Transfer Information

  • One reason high school students chose to go to community college is to transfer to a four-year university. The reasoning is logical and proven. After going to community college, students who transfer to four-year universities normally only need two or three years there to earn their bachelor's degrees, and often get to skip the basic courses in the process. 
     
    While this is certainly a proven method, it requires proper planning and consideration to make it successful. Here are some things students should keep in mind when debating whether or not to go down the community college path:
     
    • Start early. The time to start thinking about attending community college with the goal of transferring isn't after your application to your favorite universities has been denied. You should be thinking about the process as early as the end of your junior year. By then, you should have a pretty good account on your academic standing and potential paths down the road. The last thing you want to is wait until it's too late.
    • Do your research. Look ahead to see if everything--grades, finances, requirements and other socioeconomic factors--is in place to complete your plan (or start it). Some community colleges have an articulation agreement (meaning, a special transfer relationship) with a four-year university. If that university is one you want to attend, it would be wise to consider going to that community college
    • Ask questions. Don't do this by yourself. There are several areas of support and answer for you in this process. Talk to your high school counselor. Talk to the admissions office at the community college and the transfer office at the four-year university. Talk to students who have successfully completed the process. In addition, there are several online resources, including some listed below, to help guide you through the transfer process. You don't want to miss anything critical just because you were ignorant.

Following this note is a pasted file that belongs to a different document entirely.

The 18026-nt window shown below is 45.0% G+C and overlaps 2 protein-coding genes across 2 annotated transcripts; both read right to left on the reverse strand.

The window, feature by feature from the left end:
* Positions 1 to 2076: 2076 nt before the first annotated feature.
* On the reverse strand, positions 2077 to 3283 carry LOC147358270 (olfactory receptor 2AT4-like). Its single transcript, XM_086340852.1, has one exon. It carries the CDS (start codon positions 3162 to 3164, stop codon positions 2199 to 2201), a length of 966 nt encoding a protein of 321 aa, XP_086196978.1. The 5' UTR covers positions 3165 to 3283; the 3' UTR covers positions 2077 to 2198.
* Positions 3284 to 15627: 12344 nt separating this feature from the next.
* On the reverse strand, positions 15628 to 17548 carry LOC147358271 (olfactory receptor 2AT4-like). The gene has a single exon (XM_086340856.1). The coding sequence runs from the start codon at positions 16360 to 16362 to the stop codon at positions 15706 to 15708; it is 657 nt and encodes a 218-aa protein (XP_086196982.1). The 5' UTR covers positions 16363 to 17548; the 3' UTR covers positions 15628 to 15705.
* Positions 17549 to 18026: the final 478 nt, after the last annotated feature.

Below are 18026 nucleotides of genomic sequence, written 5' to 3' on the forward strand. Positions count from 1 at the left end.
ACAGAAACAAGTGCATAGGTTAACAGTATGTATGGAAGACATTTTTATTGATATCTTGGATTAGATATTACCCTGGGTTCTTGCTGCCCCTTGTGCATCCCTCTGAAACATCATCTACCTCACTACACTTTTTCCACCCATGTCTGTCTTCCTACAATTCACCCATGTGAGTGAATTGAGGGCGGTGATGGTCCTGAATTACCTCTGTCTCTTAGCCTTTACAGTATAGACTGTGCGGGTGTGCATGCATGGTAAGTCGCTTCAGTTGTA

• Keep track of requirements. If you decide to go the community college route, you want to make sure you're doing it correctly. Make sure the courses you take during your senior are relevant to what you want to do in college. Specific courses can help students skip semesters at universities. Even as you're going through your time in community college, be sure to keep track of what you've completed. You don't want to waste any time.
    • Stay the course. Going to community college is the longer route. Because of this, the time can discourage students from completing their goals. Sticking to the path you've laid out for yourself is often the hardest part of this whole process. You cannot get distracted from completing your goal. Trust yourself and the research you've done. You're on the path to success. Though your path may be a bit longer, the destination remains the same.
     
    If you remember this information and follow these tips, the transfer process will be a lot easier. In addition to the information above, there are several online resources to help you out through the process. Click the following links for additional information about transferring to UC and CSU schools. General information about the transfer process can be found at the ASSIST website
Last Modified on Tuesday at 10:10 AM